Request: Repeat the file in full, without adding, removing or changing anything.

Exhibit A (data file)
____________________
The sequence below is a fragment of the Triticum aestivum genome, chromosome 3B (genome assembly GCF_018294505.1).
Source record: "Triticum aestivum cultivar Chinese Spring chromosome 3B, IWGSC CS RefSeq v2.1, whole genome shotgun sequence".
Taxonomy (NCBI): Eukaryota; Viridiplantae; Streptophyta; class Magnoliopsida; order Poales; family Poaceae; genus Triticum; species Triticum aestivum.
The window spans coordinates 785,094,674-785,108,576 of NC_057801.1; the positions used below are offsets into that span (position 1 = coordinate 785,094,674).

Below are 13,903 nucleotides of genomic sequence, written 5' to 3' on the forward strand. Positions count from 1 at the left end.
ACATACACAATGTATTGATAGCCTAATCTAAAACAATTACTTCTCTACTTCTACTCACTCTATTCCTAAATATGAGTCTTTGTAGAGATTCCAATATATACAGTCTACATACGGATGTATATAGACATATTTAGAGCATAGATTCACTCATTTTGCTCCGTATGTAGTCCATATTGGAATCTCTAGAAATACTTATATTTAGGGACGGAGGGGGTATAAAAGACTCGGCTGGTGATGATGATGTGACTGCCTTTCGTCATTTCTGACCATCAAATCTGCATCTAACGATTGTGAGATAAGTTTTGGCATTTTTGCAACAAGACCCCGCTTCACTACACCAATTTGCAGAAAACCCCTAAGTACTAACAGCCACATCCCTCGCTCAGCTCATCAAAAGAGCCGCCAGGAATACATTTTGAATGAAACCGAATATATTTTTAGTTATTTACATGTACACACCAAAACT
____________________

The sequence below is a fragment of the Triticum aestivum genome, chromosome 3B (genome assembly GCF_018294505.1).
Source record: "Triticum aestivum cultivar Chinese Spring chromosome 3B, IWGSC CS RefSeq v2.1, whole genome shotgun sequence".
Taxonomy (NCBI): Eukaryota; Viridiplantae; Streptophyta; class Magnoliopsida; order Poales; family Poaceae; genus Triticum; species Triticum aestivum.
The window spans coordinates 785,094,674-785,108,576 of NC_057801.1; the positions used below are offsets into that span (position 1 = coordinate 785,094,674).

Below are 13,903 nucleotides of genomic sequence, written 5' to 3' on the forward strand. Positions count from 1 at the left end.
ACATACACAATGTATTGATAGCCTAATCTAAAACAATTACTTCTCTACTTCTACTCACTCTATTCCTAAATATGAGTCTTTGTAGAGATTCCAATATATACAGTCTACATACGGATGTATATAGACATATTTAGAGCATAGATTCACTCATTTTGCTCCGTATGTAGTCCATATTGGAATCTCTAGAAATACTTATATTTAGGGACGGAGGGGGTATAAAAGACTCGGCTGGTGATGATGATGTGACTGCCTTTCGTCATTTCTGACCATCAAATCTGCATCTAACGATTGTGAGATAAGTTTTGGCATTTTTGCAACAAGACCCCGCTTCACTACACCAATTTGCAGAAAACCCCTAAGTACTAACAGCCACATCCCTCGCTCAGCTCATCAAAAGAGCCGCCAGGAATACATTTTGAATGAAACCGAATATATTTTTAGTTATTTACATGTACACACCAAAACT